Bank shares soar again as taxpayers saddled with €40bn of debt
PUNCH-drunk bankers and politicians have left behind a Celtic Tiger bill of at least €40bn.
Ordinary workers are being given no option except to save basket-case Anglo Irish bank from a black hole.
But most hard-pressed taxpayers will today be wishing that bankers like the shameless Seanie FitzPatrick and Michael ‘Fingers' Fingleton would be sucked into that hole and never seen again.
The “bad night at the casino” is set to hurt future generations of Irish children who will be picking up the tab for the mistake of messrs Ahern, Cowen, McCreevey and the band of bad bankers for decades.
Every man, woman and children is being asked to cough up an average of €2,000 a year just to service the interest payments on borrowings.
While international observers welcomed the announcements on NAMA and recapitalisation, ordinary citizens here should be reeling today.
Labour's Joan Burton said it was a case that “the the Irish people are the lions led by donkeys.
That phrase that was used in Iraq – ‘Shock and Awe' – I am in shock and awe,” she said.
Proving that yesterday's deal was a good one for the banks, shares soared in early trading today. Following days of losses, Bank of Ireland shares shot up nearly 19pc after the opening of the stock exchange. Irish Life and Permanent went up 9.3pc, while AIB shares rose 2.8pc.
But it is the fact that taxpayers will hand over up to €18bn to the ridiculous Anglo Irish Bank that has infuriated people.
Experts are now questioning whether Taoiseach Brian Cowen and Finance Minister Brian Lenihan should cut our losses and disown Seanie's shambles.
It took just a few seconds for Minister Lenihan to hand over €8.3bn yesterday, but if Anglo were to repay the Exchequer at a rate of €1 per second, it would take nearly 700 years to clear the bailout.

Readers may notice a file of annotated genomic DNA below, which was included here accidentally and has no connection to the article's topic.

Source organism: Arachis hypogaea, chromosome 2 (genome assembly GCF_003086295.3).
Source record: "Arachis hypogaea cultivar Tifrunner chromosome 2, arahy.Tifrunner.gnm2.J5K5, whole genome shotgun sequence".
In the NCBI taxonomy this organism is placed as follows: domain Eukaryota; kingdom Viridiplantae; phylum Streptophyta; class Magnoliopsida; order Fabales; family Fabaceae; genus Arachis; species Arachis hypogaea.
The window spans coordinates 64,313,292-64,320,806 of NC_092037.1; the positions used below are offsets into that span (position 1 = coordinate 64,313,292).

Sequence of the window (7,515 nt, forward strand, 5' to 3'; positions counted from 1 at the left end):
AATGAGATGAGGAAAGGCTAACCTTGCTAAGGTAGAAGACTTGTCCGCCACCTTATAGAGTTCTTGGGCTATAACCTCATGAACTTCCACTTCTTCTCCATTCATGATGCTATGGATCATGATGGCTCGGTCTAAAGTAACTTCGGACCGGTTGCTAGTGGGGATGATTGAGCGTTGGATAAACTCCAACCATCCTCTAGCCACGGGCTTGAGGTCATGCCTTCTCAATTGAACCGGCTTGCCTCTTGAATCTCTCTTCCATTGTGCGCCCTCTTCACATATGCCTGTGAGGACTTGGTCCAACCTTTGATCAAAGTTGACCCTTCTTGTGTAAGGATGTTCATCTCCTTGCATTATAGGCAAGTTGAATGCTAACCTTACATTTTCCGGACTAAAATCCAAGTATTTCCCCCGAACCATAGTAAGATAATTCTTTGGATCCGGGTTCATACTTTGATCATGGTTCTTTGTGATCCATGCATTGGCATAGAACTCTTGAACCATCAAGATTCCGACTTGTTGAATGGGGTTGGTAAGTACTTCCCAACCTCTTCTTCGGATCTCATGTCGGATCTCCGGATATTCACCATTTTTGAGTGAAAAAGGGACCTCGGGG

“In one stroke, you have doubled the national debt. The loans which have been rung up by the bankers are now the country's sovereign debt,” said Fine Gael Richard Bruton.
But Mr Lenihan insisted: “I understand the impulse to obliterate it from the system but I cannot, as Minister for Finance, countenance such a course.”
He predicted that the State will be looking to offload the bank from its ownership within five to seven years.
Minister Lenihan told the Dail that the bill for winding up Anglo could cost the State up to a staggering €100bn.
The newly-appointed chairman of Anglo, Alan Dukes, argued today that the closing the bank would result in a worse deal for the taxpayer.
He said that for a smaller amount of money, the bank can be steered through the crisis and “has a prospect, and I believe a realistic one, in getting a return for the economy”.
He said in that context the Minister had given “a perfectly good deal for the taxpayer”.
The European Commission was expected to make an interim announcement today on the restructuring plan for Anglo Irish Bank and Irish Nationwide.
It also emerged yesterday that NAMA is to apply an average discount of 47pc on the first loans it will acquire from the five financial institutions involved in the scheme.
The first batch of loans originally worth €16bn, will be bought for €8.5bn.
As a result of yesterday's announcements, AIB will have to raise €7.4bn by the end of 2010 to meet targets set yesterday, however, it is unclear how much of that will be provided from the Exchequer.